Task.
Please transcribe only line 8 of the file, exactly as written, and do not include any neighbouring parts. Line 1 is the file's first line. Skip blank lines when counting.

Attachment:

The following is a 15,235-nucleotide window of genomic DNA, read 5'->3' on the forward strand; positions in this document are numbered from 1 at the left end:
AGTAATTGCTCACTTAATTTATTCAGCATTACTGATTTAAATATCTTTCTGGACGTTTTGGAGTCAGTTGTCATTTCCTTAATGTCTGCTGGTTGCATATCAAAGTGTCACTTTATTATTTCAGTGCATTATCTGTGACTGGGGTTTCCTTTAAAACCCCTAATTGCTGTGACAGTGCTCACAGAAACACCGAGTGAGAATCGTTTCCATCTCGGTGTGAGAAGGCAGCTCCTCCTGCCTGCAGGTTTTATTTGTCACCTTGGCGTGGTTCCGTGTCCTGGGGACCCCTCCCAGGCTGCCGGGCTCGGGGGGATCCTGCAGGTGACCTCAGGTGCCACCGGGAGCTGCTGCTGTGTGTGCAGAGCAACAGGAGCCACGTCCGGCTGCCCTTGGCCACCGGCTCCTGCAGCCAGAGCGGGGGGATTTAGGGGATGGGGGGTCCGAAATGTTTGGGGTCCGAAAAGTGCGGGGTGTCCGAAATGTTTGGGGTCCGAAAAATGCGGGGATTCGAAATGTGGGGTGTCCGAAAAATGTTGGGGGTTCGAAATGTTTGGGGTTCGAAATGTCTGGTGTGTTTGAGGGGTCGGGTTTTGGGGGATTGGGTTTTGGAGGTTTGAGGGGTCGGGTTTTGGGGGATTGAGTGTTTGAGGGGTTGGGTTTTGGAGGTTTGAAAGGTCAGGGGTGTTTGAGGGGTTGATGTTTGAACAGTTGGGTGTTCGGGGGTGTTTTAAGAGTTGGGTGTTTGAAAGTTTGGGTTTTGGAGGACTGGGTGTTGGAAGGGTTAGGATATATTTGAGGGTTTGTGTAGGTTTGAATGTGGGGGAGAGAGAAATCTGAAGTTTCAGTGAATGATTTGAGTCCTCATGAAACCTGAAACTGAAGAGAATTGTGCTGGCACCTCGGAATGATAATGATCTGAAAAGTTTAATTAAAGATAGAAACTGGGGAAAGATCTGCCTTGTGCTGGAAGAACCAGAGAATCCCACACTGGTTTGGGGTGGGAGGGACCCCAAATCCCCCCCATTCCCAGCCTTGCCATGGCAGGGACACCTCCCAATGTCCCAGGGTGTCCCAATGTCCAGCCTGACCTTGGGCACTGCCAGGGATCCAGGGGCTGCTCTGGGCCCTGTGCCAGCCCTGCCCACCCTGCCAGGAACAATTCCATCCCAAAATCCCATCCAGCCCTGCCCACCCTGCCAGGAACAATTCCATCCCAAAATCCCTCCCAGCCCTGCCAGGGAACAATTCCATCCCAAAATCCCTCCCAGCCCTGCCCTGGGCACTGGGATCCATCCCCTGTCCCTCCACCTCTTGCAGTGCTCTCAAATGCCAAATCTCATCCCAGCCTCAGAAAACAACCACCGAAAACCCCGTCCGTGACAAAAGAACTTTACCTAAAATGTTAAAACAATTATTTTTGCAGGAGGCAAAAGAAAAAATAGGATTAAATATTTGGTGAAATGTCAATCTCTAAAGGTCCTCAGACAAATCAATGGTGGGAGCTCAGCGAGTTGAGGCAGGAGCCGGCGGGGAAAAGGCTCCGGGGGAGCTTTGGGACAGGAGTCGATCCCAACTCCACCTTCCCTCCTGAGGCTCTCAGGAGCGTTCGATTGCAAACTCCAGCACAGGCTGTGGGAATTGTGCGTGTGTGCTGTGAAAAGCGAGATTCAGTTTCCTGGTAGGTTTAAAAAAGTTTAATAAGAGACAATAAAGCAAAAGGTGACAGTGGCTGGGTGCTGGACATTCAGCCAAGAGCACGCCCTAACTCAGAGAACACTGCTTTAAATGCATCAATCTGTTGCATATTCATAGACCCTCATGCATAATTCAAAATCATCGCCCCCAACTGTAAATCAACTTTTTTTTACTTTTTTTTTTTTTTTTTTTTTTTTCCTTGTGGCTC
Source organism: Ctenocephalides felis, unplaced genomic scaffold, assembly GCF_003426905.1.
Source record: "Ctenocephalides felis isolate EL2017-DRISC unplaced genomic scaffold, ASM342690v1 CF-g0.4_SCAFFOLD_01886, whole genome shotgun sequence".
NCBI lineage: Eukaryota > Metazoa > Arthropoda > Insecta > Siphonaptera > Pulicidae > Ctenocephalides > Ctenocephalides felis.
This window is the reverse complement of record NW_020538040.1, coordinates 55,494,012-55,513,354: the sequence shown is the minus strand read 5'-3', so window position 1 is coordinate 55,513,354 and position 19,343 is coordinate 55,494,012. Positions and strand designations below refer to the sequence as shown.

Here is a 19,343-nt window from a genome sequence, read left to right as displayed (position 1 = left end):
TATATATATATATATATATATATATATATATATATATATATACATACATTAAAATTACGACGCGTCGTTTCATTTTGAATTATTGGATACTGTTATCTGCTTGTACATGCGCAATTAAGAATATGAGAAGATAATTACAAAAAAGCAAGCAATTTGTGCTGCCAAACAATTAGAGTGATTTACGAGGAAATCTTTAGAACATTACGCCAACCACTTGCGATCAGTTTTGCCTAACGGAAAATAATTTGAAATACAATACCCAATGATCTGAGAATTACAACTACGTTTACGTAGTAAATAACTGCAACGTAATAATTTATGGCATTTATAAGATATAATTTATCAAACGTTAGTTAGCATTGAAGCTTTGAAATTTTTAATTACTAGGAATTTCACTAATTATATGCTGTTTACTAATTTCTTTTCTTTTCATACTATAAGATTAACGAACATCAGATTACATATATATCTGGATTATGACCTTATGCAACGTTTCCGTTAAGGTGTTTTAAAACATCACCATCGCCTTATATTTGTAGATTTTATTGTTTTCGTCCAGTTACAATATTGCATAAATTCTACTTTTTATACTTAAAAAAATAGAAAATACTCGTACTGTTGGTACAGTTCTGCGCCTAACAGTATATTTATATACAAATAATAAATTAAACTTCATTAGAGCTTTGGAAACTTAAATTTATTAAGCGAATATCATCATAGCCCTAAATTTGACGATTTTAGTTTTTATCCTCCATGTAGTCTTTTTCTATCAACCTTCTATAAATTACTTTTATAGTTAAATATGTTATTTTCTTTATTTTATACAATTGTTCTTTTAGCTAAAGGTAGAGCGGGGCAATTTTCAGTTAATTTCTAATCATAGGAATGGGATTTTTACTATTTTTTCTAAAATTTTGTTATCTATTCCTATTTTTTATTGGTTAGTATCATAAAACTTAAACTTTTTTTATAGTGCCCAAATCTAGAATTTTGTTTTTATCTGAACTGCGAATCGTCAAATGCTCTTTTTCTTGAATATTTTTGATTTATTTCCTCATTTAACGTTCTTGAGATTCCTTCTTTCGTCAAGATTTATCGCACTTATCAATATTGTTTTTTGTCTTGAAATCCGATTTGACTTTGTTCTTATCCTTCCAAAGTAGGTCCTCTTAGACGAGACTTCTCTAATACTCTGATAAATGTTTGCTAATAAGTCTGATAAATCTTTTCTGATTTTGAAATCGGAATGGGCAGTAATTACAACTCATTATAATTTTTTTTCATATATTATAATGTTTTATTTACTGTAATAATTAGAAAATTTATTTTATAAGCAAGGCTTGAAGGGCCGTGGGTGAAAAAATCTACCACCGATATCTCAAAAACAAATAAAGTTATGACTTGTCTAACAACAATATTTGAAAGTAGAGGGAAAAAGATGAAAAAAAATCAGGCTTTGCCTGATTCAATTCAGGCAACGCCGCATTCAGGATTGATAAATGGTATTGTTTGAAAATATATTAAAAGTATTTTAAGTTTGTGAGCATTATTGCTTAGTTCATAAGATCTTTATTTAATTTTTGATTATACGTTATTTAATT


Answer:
TATATATATATATATATATATATATATATATATATATATATACATACATTAAAATTACGACGCGTCGTTTCATTTTGAATTATTGGATACTGTTATCTGCTTGTACATGCGCAATTAAGAATATGAGAAGATAATTACAAAAAAGCAAGCAATTTGTGCTGCCAAACAATTAGAGTGATTTACGAGGAAATCTTTAGAACATTACGCCAACCACTTGCGATCAGTTTTGCCTAACGGAAAATAATTTGAAATACAATACCCAATGATCTGAGAATTACAACTACGTTTACGTAGTAAATAACTGCAACGTAATAATTTATGGCATTTATAAGATATAATTTATCAAACGTTAGTTAGCATTGAAGCTTTGAAATTTTTAATTACTAGGAATTTCACTAATTATATGCTGTTTACTAATTTCTTTTCTTTTCATACTATAAGATTAACGAACATCAGATTACATATATATCTGGATTATGACCTTATGCAACGTTTCCGTTAAGGTGTTTTAAAACATCACCATCGCCTTATATTTGTAGATTTTATTGTTTTCGTCCAGTTACAATATTGCATAAATTCTACTTTTTATACTTAAAAAAATAGAAAATACTCGTACTGTTGGTACAGTTCTGCGCCTAACAGTATATTTATATACAAATAATAAATTAAACTTCATTAGAGCTTTGGAAACTTAAATTTATTAAGCGAATATCATCATAGCCCTAAATTTGACGATTTTAGTTTTTATCCTCCATGTAGTCTTTTTCTATCAACCTTCTATAAATTACTTTTATAGTTAAATATGTTATTTTCTTTATTTTATACAATTGTTCTTTTAGCTAAAGGTAGAGCGGGGCAATTTTCAGTTAATTTCTAATCATAGGAATGGGATTTTTACTATTTTTTCTAAAATTTTGTTATCTATTCCTATTTTTTATTGGTTAGTATCATAAAACTTAAACTTTTTTTATAGTGCCCAAATCTAGAATTTTGTTTTTATCTGAACTGCGAATCGTCAAATGCTCTTTTTCTTGAATATTTTTGATTTATTTCCTCATTTAACGTTCTTGAGATTCCTTCTTTCGTCAAGATTTATCGCACTTATCAATATTGTTTTTTGTCTTGAAATCCGATTTGACTTTGTTCTTATCCTTCCAAAGTAGGTCCTCTTAGACGAGACTTCTCTAATACTCTGATAAATGTTTGCTAATAAGTCTGATAAATCTTTTCTGATTTTGAAATCGGAATGGGCAGTAATTACAACTCATTATAATTTTTTTTCATATATTATAATGTTTTATTTACTGTAATAATTAGAAAATTTATTTTATAAGCAAGGCTTGAAGGGCCGTGGGTGAAAAAATCTACCACCGATATCTCAAAAACAAATAAAGTTATGACTTGTCTAACAACAATATTTGAAAGTAGAGGGAAAAAGATGAAAAAAAATCAGGCTTTGCCTGATTCAATTCAGGCAACGCCGCATTCAGGATTGATAAATGGTATTGTTTGAAAATATATTAAAAGTATTTTAAGTTTGTGAGCATTATTGCTTAGTTCATAAGATCTTTATTTAATTTTTGATTATACGTTATTTAATT